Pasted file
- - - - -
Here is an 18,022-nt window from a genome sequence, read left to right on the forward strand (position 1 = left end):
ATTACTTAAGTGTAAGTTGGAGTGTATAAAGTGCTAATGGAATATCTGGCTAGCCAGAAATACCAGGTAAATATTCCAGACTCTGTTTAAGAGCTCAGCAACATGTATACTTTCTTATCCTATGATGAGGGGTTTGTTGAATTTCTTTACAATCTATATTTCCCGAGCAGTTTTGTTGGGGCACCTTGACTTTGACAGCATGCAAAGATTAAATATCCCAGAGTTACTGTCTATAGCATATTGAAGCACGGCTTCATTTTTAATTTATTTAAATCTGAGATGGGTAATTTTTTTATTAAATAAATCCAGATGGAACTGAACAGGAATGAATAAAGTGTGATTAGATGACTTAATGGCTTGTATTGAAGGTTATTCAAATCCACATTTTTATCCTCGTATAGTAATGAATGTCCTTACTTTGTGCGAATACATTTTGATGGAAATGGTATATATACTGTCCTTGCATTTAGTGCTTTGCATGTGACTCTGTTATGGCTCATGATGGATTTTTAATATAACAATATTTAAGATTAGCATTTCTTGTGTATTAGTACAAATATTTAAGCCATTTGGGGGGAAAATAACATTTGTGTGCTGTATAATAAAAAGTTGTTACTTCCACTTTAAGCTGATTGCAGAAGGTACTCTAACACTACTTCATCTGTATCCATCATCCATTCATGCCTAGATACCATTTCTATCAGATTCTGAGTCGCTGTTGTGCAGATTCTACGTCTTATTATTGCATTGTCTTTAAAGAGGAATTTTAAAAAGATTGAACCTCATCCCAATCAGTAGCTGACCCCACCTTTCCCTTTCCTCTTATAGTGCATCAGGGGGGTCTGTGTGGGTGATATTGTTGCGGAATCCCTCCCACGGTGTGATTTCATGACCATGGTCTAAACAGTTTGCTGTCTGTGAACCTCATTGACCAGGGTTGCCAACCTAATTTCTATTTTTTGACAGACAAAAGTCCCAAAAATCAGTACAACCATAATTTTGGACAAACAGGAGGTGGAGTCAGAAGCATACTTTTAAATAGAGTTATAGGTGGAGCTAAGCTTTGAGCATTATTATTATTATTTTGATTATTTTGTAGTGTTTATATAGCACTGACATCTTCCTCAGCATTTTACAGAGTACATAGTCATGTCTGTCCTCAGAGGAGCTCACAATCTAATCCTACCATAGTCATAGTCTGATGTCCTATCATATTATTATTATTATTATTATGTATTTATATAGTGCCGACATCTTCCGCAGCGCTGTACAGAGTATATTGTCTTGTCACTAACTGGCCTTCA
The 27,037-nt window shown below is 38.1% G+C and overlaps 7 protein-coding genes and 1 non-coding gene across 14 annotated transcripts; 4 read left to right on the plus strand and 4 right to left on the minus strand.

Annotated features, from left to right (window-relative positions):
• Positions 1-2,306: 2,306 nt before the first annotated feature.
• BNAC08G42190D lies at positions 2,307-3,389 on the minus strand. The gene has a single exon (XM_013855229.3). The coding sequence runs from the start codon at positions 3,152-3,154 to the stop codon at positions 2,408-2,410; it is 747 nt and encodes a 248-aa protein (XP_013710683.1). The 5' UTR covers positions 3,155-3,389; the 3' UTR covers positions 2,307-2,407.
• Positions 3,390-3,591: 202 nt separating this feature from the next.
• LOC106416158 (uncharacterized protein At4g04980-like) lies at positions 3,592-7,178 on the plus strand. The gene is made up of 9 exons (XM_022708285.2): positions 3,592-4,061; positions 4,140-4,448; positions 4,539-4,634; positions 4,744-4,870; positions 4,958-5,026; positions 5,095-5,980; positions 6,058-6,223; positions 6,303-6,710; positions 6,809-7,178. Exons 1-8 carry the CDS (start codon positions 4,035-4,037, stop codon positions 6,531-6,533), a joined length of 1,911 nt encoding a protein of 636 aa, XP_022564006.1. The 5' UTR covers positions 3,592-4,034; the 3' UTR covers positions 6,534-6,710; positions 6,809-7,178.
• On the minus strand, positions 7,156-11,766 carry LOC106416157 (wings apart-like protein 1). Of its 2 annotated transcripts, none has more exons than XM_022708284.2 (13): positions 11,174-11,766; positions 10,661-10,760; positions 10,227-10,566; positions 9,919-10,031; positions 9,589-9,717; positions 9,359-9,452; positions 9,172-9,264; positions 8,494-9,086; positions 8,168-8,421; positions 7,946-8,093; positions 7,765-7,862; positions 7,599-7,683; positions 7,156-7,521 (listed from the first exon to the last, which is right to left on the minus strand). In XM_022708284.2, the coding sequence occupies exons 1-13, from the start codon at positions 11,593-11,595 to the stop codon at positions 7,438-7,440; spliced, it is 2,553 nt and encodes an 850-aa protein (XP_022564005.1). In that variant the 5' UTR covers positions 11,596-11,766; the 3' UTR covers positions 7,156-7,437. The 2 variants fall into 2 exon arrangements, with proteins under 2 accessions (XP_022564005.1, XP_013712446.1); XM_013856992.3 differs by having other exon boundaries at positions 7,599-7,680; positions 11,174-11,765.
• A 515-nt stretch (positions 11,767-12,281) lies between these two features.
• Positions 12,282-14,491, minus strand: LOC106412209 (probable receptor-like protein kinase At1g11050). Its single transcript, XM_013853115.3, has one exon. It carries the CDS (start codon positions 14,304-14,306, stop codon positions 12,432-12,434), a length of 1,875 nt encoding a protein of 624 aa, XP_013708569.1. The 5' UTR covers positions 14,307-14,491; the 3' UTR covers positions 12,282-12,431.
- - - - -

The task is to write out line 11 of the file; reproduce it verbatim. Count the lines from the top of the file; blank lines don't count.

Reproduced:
• Positions 12,282-14,491, minus strand: LOC106412209 (probable receptor-like protein kinase At1g11050). Its single transcript, XM_013853115.3, has one exon. It carries the CDS (start codon positions 14,304-14,306, stop codon positions 12,432-12,434), a length of 1,875 nt encoding a protein of 624 aa, XP_013708569.1. The 5' UTR covers positions 14,307-14,491; the 3' UTR covers positions 12,282-12,431.